The younger siblings of Prime Minister Lee Hsien Loong accused him of misleading their father, founding prime minister Lee Kuan Yew, over the status of the family home.
They claimed that PM Lee had given their father the impression that the gazetting of 38, Oxley Road was either "inevitable" or that the house was already gazetted.
Because of the "misrepresentation", Mr Lee Kuan Yew, who had wanted to demolish the house, had considered "alternatives" to demolition, Mr Lee Hsien Yang and Dr Lee Wei Ling said.
In Parliament on Monday, PM Lee had revealed that his father had approved of renovation plans to the house, which would involve demolishing the private living spaces but preserving the basement dining room which had historical significance.
He said this showed that while Mr Lee wanted to demolish the house, he was prepared to consider other options, if the Government decided otherwise.
The younger Lee siblings alleged that their brother wanted to preserve the house for political gain.
PM Lee has denied this.
In a Facebook post yesterday morning, which he said was also on behalf of his sister, Mr Lee Hsien Yang wrote: "From 2010, LHL improperly misrepresented to our father LKY that gazetting of 38, Oxley Road was either 'inevitable' or that the house was already gazetted. We now know that no decision had been made."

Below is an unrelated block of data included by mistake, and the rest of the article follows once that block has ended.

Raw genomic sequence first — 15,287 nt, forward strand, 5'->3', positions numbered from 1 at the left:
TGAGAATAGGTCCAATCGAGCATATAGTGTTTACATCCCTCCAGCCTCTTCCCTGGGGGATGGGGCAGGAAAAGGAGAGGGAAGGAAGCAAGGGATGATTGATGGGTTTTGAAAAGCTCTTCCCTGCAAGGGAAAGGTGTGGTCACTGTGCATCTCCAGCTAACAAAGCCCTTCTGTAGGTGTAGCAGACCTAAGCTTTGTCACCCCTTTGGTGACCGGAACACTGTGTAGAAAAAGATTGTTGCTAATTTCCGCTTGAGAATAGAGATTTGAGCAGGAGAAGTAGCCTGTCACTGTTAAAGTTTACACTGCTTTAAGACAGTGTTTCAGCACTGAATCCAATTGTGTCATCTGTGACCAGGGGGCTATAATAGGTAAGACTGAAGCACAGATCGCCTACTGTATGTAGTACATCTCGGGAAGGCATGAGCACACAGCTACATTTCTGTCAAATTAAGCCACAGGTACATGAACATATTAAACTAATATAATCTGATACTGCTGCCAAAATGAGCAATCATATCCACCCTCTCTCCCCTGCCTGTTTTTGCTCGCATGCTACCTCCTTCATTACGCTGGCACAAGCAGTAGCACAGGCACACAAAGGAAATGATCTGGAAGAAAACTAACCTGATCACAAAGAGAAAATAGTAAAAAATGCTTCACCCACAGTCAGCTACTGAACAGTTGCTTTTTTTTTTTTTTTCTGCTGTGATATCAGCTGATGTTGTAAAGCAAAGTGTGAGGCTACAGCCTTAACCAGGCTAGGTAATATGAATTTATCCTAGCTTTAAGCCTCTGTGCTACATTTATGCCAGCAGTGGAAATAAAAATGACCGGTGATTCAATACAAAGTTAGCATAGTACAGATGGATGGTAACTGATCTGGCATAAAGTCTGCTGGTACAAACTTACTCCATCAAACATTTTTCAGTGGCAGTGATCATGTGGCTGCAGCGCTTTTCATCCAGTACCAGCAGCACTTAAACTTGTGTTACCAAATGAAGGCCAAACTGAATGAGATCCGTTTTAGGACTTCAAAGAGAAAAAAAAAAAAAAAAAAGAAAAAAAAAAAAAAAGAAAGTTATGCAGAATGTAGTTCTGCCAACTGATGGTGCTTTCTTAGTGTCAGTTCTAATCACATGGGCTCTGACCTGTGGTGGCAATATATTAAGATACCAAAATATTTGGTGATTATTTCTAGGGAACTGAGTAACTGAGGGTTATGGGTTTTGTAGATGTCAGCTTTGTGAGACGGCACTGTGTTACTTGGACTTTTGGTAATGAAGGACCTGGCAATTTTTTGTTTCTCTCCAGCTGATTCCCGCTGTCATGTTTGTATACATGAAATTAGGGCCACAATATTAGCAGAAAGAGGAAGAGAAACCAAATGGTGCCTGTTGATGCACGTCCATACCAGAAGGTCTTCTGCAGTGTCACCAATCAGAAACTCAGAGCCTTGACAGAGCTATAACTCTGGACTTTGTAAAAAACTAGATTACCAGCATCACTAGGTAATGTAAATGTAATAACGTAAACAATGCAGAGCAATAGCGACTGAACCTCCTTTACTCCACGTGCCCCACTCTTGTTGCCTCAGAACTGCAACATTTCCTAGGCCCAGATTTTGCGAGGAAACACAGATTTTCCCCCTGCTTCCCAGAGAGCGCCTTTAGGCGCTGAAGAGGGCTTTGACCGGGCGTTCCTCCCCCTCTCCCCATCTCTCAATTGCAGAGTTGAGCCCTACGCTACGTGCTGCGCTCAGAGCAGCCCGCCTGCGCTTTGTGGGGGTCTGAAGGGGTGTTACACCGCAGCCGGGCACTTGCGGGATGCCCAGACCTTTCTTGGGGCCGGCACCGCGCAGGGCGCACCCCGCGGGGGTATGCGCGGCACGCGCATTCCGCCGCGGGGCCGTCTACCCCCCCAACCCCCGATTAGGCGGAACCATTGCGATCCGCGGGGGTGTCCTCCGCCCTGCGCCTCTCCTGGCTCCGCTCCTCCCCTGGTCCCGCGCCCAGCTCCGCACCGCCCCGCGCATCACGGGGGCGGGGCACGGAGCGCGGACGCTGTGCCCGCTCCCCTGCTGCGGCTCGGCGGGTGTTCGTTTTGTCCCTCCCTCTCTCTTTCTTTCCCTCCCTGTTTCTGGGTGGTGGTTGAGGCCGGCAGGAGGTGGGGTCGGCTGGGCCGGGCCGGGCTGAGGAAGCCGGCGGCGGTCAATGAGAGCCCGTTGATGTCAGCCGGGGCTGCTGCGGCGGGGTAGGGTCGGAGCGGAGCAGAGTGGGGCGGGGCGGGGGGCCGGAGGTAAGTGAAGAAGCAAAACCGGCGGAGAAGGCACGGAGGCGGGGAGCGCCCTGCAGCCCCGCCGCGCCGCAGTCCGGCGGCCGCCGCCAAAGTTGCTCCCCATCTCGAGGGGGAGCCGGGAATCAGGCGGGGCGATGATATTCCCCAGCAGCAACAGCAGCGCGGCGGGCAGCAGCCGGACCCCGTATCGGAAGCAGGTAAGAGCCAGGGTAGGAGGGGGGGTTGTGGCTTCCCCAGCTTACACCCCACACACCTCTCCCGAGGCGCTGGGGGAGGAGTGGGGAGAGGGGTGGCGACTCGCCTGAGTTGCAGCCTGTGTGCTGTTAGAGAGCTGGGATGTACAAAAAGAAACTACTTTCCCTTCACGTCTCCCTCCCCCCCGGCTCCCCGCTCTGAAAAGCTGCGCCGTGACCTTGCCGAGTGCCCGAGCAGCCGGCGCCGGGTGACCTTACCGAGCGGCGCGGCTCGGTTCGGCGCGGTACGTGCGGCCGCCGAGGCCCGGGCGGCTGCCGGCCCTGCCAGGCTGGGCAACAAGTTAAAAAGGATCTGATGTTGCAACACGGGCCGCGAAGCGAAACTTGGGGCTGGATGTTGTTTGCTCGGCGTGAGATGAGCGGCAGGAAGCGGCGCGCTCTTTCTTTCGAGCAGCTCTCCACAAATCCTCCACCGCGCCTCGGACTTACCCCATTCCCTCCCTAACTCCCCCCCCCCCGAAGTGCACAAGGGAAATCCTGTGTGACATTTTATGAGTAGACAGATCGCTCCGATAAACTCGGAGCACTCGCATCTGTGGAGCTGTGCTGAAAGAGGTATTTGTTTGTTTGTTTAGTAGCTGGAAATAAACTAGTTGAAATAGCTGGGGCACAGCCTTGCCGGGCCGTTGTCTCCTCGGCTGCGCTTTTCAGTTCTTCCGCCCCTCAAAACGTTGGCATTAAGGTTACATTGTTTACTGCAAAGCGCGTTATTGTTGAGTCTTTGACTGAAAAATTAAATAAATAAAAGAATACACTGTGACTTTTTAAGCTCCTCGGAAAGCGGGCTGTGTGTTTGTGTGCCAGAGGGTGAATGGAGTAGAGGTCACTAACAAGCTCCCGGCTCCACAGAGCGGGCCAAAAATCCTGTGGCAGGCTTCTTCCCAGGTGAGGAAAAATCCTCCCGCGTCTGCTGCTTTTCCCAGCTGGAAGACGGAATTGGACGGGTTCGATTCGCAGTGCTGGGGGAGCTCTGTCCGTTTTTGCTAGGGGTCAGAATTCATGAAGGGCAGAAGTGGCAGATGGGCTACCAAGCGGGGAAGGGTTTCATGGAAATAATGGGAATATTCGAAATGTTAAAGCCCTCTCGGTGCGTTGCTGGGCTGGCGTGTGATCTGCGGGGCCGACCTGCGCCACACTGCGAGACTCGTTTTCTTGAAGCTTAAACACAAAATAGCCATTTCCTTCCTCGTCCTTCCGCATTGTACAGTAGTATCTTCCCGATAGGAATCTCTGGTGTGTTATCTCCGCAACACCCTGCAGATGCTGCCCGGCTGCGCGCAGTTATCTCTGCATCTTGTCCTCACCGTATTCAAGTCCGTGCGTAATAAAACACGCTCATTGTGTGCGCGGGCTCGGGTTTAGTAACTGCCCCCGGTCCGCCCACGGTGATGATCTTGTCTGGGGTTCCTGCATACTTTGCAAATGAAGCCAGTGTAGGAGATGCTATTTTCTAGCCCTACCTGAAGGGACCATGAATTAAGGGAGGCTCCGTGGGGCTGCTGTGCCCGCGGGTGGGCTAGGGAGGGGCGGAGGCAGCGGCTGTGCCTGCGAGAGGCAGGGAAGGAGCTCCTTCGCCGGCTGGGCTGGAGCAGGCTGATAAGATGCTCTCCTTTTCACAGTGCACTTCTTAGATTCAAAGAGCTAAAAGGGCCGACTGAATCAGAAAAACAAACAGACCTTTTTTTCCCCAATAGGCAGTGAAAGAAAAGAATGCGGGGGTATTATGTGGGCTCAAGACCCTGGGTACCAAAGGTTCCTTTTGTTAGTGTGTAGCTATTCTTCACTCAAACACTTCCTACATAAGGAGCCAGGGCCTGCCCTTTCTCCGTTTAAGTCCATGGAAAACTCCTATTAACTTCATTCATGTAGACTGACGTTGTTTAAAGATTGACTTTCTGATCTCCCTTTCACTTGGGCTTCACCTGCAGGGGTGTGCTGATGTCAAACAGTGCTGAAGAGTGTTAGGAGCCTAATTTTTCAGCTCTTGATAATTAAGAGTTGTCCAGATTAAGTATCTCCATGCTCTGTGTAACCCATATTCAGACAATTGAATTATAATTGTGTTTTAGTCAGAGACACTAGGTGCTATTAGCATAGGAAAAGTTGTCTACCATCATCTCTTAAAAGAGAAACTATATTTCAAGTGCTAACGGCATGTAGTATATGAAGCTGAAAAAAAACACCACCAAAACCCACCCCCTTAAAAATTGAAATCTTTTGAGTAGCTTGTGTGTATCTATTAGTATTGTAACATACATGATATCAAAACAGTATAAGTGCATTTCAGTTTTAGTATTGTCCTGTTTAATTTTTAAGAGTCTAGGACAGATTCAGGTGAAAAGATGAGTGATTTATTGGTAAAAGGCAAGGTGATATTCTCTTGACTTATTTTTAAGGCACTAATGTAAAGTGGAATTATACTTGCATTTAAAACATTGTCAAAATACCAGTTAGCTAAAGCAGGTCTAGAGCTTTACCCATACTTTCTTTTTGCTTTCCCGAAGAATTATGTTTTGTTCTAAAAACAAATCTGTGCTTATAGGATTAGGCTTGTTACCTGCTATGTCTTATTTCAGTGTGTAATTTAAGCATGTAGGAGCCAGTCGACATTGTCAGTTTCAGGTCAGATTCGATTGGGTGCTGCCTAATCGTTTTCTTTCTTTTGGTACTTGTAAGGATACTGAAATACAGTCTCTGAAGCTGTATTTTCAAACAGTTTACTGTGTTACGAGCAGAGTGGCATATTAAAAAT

Mr Lee Hsien Yang cited an e-mail dated Oct 3, 2011, from their father to all three Lee siblings as well as PM Lee's wife Ho Ching, in which the patriarch wrote that "Loong as PM has indicated that he will declare it a heritage site. That will put an end to any rebuilding".
This was proof that their father was sceptical about the renovation plans, said Mr Lee Hsien Yang, as it would be inconsistent with PM Lee's insistence that the house would be gazetted.
He added: "In Parliament, LHL has tried to play with words, asserting that just because Lee Kuan Yew left instructions for what to do if the house was gazetted, that means that he 'accepted' that the house should be gazetted."
He said that leaving instructions for how to deal with a "bad event" did not imply acceptance or desire for such an outcome.
"Suppose someone leaves instructions saying, 'I don't want my books to catch fire. But if my books do catch fire, please call my insurance company.'
"That does not mean that he 'accepts' that his books will catch fire. Obviously, it is not an excuse to burn his books."